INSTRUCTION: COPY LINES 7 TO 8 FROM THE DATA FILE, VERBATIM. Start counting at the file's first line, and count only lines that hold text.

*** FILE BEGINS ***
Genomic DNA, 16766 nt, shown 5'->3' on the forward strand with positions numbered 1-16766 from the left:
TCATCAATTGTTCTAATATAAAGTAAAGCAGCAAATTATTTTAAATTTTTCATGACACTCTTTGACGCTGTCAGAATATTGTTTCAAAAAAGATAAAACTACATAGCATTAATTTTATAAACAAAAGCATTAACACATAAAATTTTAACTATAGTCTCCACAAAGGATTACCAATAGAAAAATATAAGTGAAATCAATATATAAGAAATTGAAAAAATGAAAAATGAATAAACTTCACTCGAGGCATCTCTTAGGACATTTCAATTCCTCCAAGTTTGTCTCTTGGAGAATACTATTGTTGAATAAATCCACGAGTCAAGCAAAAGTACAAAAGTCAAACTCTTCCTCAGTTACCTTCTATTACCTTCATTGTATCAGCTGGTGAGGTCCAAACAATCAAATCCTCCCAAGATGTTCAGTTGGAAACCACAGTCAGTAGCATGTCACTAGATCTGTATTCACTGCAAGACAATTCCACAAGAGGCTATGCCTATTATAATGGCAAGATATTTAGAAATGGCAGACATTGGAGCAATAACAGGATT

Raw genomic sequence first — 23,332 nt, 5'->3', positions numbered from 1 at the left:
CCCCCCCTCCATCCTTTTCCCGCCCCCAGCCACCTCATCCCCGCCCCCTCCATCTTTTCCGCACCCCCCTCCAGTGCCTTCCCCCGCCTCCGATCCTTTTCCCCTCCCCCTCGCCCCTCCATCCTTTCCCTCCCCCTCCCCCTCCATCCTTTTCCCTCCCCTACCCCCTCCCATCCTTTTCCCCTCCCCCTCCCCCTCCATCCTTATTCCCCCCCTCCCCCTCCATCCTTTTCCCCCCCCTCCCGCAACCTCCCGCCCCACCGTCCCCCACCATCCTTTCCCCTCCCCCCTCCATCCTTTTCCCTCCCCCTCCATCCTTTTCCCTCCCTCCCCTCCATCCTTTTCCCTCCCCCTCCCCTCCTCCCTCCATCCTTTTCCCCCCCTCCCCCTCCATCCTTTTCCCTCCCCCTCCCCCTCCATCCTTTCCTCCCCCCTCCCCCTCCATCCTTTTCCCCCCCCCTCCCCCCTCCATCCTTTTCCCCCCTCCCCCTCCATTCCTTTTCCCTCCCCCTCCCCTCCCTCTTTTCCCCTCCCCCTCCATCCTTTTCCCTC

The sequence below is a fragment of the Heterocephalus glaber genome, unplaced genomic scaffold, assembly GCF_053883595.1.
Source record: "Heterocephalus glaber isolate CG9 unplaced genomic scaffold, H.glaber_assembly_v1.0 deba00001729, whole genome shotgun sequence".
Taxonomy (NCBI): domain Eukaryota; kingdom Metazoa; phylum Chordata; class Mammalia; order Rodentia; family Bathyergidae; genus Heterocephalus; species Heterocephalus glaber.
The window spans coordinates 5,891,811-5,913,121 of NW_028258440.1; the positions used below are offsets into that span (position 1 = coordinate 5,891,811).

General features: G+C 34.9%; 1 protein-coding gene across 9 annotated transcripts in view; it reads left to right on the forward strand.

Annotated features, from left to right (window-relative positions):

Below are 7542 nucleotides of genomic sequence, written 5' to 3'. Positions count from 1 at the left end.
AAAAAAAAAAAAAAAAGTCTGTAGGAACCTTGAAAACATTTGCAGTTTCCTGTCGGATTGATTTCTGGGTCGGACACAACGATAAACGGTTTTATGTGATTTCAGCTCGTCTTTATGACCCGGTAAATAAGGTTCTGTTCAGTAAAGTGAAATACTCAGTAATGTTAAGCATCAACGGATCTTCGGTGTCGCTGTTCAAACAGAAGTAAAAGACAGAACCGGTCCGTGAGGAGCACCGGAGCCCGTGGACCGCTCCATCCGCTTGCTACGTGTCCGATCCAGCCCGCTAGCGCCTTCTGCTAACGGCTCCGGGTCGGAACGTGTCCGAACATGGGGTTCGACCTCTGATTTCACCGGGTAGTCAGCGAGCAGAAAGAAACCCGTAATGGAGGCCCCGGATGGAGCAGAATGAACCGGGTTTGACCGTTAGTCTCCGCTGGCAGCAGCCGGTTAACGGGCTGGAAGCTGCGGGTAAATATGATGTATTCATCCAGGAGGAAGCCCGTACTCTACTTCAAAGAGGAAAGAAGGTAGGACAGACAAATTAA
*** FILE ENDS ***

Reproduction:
Taxonomy (NCBI): domain Eukaryota; kingdom Metazoa; phylum Chordata; class Mammalia; order Rodentia; family Bathyergidae; genus Heterocephalus; species Heterocephalus glaber.
The window spans coordinates 5,891,811-5,913,121 of NW_028258440.1; the positions used below are offsets into that span (position 1 = coordinate 5,891,811).